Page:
The Literary-Inspired Baking Video
This trope doesn’t really need explaining at this point, because it’s in literally EVERYTHING now, but why is that? Why has such a random thing become the most iconic aspect of the literary-inspired webseries genre?
The first LIW to include a baking video was Welcome to Sanditon, but the first one to follow the format that would later become more characteristic – in which baking happens but the focus is on the characters (or occasionally the plot) – was The Autobiography of Jane Eyre. This completely fabricated baking episode contained important character development for Johanna and was also extremely entertaining. The recipe was in the description, but the recipe wasn’t followed in the actual video, and unlike Clara’s Welcome to Sanditon episodes, it wasn’t meant to teach anyone how to bake anything.
The next LIW baking episode was in Green Gables Fables and is (I think) unique on this list in that it was adapting an actual plot point from the source material. So, while it counts as an LIW baking episode, it’s not quite as much of one as some of the others.
Next, of course, was the baking episode of Nothing Much To Do. As with most of NMTD, it wasn’t really revolutionary at all, but it cemented the mechanism for how these sorts of videos are done. In it, Beatrice and Hero actually do bake while also bantering around quite a bit and preparing us for Hero’s birthday, an important plot point coming up next. It’s a completely unnecessary video. It doesn’t teach us anything new about the characters. It has nothing to do with the source material. And yet what would we have done without it? It’s one of Beatrice’s and Hero’s most delightful vlogs (and the last one before everything becomes horrible), and therefore completely necessary.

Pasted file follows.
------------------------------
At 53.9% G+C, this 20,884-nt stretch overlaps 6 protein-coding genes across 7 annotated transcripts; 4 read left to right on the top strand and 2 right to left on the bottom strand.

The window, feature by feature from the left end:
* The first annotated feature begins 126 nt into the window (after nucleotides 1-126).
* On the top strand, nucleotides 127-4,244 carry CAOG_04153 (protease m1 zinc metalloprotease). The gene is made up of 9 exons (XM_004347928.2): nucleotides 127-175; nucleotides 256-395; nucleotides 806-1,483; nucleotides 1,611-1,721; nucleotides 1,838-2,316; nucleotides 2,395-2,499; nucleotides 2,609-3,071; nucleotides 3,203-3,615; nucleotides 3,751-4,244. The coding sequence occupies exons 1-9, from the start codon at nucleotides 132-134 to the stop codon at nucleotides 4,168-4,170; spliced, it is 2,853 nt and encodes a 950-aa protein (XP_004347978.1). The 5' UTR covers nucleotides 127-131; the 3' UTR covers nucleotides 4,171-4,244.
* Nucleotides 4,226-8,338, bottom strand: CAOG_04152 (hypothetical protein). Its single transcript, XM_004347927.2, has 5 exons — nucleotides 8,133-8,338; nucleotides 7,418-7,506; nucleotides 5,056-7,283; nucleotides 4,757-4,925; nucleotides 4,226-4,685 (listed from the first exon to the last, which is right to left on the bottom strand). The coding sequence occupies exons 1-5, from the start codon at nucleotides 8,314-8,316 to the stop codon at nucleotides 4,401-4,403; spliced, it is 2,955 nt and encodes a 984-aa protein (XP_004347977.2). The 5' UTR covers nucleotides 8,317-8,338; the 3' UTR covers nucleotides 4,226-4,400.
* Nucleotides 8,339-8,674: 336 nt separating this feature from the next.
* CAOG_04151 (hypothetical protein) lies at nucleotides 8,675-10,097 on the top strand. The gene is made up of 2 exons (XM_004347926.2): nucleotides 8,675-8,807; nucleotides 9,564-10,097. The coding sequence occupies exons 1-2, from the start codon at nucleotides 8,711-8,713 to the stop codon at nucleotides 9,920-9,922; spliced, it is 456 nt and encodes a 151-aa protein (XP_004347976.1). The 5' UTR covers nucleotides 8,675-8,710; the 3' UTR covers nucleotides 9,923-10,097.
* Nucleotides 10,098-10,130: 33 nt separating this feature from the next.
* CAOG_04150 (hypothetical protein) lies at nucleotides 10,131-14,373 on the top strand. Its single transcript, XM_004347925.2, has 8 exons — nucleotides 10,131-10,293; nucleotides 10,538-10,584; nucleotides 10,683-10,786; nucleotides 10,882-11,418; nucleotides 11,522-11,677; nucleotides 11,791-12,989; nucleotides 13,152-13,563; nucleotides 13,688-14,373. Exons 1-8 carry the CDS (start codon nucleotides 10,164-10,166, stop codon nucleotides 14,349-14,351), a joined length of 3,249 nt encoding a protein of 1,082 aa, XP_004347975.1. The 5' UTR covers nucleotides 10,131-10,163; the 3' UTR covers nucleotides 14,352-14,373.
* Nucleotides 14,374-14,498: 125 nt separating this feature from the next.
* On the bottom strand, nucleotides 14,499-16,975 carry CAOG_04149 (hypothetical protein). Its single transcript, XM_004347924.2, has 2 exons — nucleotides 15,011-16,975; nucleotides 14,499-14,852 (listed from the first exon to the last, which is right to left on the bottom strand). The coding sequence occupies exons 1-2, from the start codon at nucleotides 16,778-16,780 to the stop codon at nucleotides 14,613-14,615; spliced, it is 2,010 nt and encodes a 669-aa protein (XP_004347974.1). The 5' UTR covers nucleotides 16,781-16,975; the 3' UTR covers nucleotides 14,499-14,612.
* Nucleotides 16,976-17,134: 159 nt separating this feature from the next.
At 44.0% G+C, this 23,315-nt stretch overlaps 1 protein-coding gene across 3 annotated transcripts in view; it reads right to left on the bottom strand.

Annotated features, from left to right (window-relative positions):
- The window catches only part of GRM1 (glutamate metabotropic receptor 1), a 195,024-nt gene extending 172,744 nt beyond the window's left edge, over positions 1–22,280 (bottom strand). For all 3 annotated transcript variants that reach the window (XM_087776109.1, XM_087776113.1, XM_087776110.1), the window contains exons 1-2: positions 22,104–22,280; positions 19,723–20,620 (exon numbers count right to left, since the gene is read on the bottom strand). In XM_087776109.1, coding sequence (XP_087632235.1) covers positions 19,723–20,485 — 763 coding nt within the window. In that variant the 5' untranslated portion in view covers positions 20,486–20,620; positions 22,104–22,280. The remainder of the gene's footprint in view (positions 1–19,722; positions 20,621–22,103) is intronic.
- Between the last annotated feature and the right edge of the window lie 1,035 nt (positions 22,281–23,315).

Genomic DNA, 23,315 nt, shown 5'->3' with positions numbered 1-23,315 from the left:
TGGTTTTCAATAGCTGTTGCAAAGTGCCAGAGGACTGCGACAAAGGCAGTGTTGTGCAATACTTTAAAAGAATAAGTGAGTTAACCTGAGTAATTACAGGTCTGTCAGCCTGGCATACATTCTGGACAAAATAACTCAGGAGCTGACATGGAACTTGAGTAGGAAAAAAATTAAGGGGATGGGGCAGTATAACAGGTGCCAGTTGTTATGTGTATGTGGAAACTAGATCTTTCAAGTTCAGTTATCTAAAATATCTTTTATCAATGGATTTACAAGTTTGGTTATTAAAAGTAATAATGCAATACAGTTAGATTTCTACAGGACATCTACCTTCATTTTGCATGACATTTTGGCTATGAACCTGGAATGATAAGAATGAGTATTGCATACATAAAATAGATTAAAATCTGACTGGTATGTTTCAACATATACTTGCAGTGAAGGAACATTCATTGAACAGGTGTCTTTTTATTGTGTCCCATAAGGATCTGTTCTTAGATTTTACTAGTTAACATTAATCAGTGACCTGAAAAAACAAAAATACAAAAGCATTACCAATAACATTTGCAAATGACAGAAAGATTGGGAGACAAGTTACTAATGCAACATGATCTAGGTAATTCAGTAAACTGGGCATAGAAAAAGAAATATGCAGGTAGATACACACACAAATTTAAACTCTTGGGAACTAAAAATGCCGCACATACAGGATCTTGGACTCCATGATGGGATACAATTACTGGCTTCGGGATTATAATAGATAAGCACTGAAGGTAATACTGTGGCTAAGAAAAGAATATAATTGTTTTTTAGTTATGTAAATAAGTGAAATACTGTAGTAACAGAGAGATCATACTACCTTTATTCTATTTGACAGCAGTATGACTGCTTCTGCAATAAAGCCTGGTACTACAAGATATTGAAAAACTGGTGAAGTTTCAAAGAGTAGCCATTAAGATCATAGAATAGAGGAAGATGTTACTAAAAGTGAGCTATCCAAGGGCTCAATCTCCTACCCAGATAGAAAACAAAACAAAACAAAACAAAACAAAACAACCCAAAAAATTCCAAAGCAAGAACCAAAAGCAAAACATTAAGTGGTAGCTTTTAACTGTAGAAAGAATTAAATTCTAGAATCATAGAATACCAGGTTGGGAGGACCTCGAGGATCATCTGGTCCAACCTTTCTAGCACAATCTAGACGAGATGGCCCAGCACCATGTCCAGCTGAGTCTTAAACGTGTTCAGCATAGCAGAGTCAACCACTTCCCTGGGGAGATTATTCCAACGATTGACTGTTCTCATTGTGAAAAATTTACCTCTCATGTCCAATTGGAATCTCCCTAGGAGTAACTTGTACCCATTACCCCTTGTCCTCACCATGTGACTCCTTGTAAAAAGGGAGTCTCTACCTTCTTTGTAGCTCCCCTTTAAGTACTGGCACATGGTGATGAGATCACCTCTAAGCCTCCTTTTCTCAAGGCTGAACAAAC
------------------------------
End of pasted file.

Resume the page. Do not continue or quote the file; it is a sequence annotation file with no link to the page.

The next LIW baking episode is also the most famous one: George Squared’s “A Baking Video” from Call Me Katie. If you’ve seen it, there’s no need for me to explain how amazing and iconic this episode is, and it was the first time an LIW used a baking video as a framework for a bit of actual plot (that was either original or had nothing to do with baking in the source material).
After this best of all baking episodes, everyone in the community has regarded the baking episode as a mandatory part of every LIW. Almost all of them are very emotional. Some actually manage to create a baked good. Others are actually plot. A few do both.
After going through all of this, I have decided that there are two main types of LIW baking episodes:
1) The video where something actually gets baked and nothing much else happens, but it’s ridiculously adorable and/or angsty the entire time.
2) The video where baking may or may not get accomplished but the video is actually part of the plot.
The first type is more common, but the second type is becoming increasingly popular in a lot of series (including the two most recent baking episodes, in The Emma Agenda and Middlemarch: The Series). The George Squared video also fits into the second category.
So what is it about baking videos that this community loves so much? Is it that they help contribute to the realism of these fictional characters’ YouTube channels? Is it that it’s just immensely satisfying to watch people bake? I mean, I care hugely about realism, as you can probably tell from my reviews. I also love watching videos of people cooking/baking things that I am never going to actually make, so…
Honestly, I think it’s a bit of both. Whatever form they take, LIW baking videos bring us closer to the characters. They make us feel good. They’re sweet, quite literally. And isn’t baking an emotional experience for all of us?
The absolutely lovely @greatestvoyagehistoryofplastic made a playlist of all the LIW baking episodes, and you can watch that here: